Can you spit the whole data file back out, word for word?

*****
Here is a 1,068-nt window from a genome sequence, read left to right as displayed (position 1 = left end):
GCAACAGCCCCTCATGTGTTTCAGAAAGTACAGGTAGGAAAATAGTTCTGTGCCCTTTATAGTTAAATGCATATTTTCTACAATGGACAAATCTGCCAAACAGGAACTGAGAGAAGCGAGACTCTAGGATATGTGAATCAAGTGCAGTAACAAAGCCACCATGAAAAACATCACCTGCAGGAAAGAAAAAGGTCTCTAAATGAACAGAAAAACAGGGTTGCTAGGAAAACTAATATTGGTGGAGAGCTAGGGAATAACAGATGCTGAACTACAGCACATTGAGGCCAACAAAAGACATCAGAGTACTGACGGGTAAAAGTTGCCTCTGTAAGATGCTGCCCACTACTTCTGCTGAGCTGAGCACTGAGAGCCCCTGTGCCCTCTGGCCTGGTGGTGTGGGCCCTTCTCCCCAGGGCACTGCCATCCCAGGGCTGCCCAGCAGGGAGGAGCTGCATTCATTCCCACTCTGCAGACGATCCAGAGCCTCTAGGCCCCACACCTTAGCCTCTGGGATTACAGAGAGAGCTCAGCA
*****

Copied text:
Here is a 1,068-nt window from a genome sequence, read left to right as displayed (position 1 = left end):
GCAACAGCCCCTCATGTGTTTCAGAAAGTACAGGTAGGAAAATAGTTCTGTGCCCTTTATAGTTAAATGCATATTTTCTACAATGGACAAATCTGCCAAACAGGAACTGAGAGAAGCGAGACTCTAGGATATGTGAATCAAGTGCAGTAACAAAGCCACCATGAAAAACATCACCTGCAGGAAAGAAAAAGGTCTCTAAATGAACAGAAAAACAGGGTTGCTAGGAAAACTAATATTGGTGGAGAGCTAGGGAATAACAGATGCTGAACTACAGCACATTGAGGCCAACAAAAGACATCAGAGTACTGACGGGTAAAAGTTGCCTCTGTAAGATGCTGCCCACTACTTCTGCTGAGCTGAGCACTGAGAGCCCCTGTGCCCTCTGGCCTGGTGGTGTGGGCCCTTCTCCCCAGGGCACTGCCATCCCAGGGCTGCCCAGCAGGGAGGAGCTGCATTCATTCCCACTCTGCAGACGATCCAGAGCCTCTAGGCCCCACACCTTAGCCTCTGGGATTACAGAGAGAGCTCAGCA